## Collect data
Optimizely Content Management System (CMS) Core logs system activities such as events and system errors. From CMS Core 11.4.0, these log files do not include any Personally Identifiable Information (PII), such as usernames or IP addresses. See also [Collect data](🔗).
To be fully GDPR compliant, Optimizely recommends you to upgrade to at least version 11.4.0. (See also [Why upgrade to CMS 12?](🔗)) If you are unable to upgrade to at least version 11.4.0, as a workaround you can stop the log files from recording PII by having the _episerverlog.config_ file prevent logging from following namespaces and levels:
EPiServer.Framework.Web.AspNetAntiForgery - **Error** EPiServer.DataAccess.Internal.ContentAclDB - **Info** EPiServer.DataAccess.Internal.ContentSaveDB - **Debug** EPiServer.DataAccess.Internal.ContentTypeDB - **Info** EPiServer.DataAccess.Internal.DynamicPropertiesDB - **Info** EPiServer.DataAccess.Internal.PermissionDB - **Info** EPiServer.DataAccess.Internal.PropertyDefinitionDB - **Info**
The classes in Internal namespaces could have moved between versions so the recommended configuration for versions older than 11.4.0 is to prevent logging as:
EPiServer.Framework.Web.AspNetAntiForgery - **Error** EPiServer.DataAccess - **Info**
## Ask for consent
### Visitor groups
## Store data
See also [Store data](🔗) and [Data guidelines](🔗).
## Secure data (DXP)
Optimizely Digital Experience Platform (DXP) secures access to stored PII in several ways. All content stored in DXP is encrypted at rest, access to the underlying storage technologies and infrastructure is restricted to Optimizely personnel, and access to the website is secured through the included Web Application Firewall. Most vulnerabilities are usually found in the application layer, so we strongly recommend running regular scans of all sites using the optional Web Vulnerability Scanner, or similar technology of your own choosing.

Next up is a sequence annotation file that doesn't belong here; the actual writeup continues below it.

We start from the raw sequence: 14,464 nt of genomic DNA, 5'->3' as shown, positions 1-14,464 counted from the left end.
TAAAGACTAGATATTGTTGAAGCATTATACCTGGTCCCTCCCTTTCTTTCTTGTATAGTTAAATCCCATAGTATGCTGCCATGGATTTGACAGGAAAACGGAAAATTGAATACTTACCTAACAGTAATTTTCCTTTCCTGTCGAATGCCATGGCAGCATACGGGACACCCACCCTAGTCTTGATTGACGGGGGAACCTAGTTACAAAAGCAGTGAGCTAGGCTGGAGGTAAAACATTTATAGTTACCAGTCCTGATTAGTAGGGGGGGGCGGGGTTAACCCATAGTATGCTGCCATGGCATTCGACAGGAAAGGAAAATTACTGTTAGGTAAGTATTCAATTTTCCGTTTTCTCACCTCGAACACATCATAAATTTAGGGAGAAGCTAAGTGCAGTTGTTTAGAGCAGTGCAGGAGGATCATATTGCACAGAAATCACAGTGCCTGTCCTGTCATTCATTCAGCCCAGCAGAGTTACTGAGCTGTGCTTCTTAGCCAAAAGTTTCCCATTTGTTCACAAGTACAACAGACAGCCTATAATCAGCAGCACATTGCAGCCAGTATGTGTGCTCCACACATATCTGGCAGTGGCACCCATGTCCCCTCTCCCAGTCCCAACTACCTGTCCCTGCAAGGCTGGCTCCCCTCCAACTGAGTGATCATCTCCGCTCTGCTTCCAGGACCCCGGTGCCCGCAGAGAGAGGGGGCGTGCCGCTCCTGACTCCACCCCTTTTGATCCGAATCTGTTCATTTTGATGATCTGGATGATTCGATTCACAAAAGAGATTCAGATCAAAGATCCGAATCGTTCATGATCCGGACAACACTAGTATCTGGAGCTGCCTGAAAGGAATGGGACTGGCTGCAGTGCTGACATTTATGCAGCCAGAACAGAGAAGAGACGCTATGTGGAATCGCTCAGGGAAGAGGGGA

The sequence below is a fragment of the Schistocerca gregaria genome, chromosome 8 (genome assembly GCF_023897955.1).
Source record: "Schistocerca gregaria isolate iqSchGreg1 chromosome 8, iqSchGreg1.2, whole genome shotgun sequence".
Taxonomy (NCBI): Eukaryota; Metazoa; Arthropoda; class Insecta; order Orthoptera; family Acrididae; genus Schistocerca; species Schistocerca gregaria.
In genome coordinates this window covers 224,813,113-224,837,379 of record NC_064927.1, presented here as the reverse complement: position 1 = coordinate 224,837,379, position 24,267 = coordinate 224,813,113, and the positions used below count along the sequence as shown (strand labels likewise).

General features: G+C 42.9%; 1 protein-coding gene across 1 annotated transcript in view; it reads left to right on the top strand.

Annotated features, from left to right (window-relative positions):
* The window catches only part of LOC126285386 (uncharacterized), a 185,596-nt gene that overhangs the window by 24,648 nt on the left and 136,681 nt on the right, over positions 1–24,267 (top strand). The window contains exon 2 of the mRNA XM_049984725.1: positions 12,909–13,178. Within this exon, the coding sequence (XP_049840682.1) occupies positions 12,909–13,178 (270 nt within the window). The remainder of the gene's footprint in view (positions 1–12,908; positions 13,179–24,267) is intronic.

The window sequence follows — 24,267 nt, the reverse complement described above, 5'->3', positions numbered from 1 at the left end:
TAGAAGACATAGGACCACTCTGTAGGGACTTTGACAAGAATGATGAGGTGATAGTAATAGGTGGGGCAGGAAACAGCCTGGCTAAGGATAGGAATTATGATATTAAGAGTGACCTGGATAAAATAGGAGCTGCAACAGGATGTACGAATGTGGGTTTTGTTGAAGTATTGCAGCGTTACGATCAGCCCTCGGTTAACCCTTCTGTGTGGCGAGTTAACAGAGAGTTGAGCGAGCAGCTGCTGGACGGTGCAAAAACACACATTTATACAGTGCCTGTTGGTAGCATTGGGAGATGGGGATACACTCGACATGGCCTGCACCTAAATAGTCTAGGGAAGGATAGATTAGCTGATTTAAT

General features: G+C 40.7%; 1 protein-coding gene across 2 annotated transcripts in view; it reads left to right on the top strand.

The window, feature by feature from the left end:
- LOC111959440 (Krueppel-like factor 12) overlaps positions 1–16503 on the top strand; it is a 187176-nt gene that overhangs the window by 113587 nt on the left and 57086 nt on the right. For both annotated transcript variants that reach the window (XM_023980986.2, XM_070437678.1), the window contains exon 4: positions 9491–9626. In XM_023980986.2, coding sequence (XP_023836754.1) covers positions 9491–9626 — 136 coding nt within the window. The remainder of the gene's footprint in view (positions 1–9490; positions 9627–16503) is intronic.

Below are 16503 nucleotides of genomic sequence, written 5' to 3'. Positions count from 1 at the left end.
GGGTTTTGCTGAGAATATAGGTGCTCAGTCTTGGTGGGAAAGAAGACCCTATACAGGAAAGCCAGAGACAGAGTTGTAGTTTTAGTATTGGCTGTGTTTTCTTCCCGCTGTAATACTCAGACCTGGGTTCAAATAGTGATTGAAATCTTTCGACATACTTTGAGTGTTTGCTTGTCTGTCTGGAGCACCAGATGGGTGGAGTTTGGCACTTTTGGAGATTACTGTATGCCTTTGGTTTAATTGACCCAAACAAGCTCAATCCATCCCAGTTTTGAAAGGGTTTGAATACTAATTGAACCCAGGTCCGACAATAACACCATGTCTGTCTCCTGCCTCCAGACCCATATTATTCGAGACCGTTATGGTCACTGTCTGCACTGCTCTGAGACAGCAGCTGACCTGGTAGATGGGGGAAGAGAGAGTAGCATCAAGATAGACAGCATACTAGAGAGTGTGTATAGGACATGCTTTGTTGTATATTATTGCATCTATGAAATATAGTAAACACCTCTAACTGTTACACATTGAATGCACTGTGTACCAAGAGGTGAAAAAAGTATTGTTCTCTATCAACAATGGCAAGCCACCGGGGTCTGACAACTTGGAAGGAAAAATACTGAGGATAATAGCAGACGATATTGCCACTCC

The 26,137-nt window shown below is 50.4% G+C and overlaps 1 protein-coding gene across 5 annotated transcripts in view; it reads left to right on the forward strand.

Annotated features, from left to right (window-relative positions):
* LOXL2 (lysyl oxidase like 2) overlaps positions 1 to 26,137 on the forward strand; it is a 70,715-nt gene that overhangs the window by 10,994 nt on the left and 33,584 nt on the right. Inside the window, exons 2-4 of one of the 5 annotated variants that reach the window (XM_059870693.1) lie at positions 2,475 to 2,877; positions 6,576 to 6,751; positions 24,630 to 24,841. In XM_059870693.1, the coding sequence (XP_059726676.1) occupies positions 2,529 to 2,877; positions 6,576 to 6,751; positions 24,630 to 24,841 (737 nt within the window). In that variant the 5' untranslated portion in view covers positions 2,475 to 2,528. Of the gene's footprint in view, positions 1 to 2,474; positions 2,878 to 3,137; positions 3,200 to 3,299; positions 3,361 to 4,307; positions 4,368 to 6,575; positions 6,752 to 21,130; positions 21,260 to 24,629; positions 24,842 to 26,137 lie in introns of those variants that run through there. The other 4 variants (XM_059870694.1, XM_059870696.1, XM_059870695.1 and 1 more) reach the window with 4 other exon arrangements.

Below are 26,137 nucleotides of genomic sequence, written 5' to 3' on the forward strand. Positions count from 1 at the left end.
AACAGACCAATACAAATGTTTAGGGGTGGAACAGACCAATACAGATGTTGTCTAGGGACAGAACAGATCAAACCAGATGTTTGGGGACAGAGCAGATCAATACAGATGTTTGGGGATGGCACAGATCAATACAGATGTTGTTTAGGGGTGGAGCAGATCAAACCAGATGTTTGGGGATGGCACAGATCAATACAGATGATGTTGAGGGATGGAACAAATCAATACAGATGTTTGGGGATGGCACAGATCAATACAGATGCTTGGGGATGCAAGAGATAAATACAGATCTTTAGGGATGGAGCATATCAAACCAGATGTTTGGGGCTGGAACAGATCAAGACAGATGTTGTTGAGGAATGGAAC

## Secure data (CMS)
The CMS relies on SQL server for most of its storage needs, so you should restrict access to SQL server and use the built-in encryption capabilities to protect PII data at rest.
### CMS Profiles
The built-in profile system does not track PII by default but can certainly be used that way. If you choose to store PII in the profile system, ensure the underlying storage is appropriately protected (encryption, regular vulnerability scanning, and so on) and that consent is explicitly given by users represented by the profiles.
## Fetch data (CMS)
### CMS Profiles
The profile system provides the ability to query and update profiles.
### Visitor Groups
Unless you have added your own or third-party visitor group criteria, you should not have any PII collected by visitor groups, and so no data to correct or query here. Anything stored in cookies can of course be deleted by the visitor by clearing cookies.
See also [Fetch and update data](🔗).
## Delete data (DXP)
Data deleted from the underlying storage is deallocated and physically deleted through NIST certified methods. All deallocated data is physically deleted within at most 180 days.
See also [Delete data](🔗).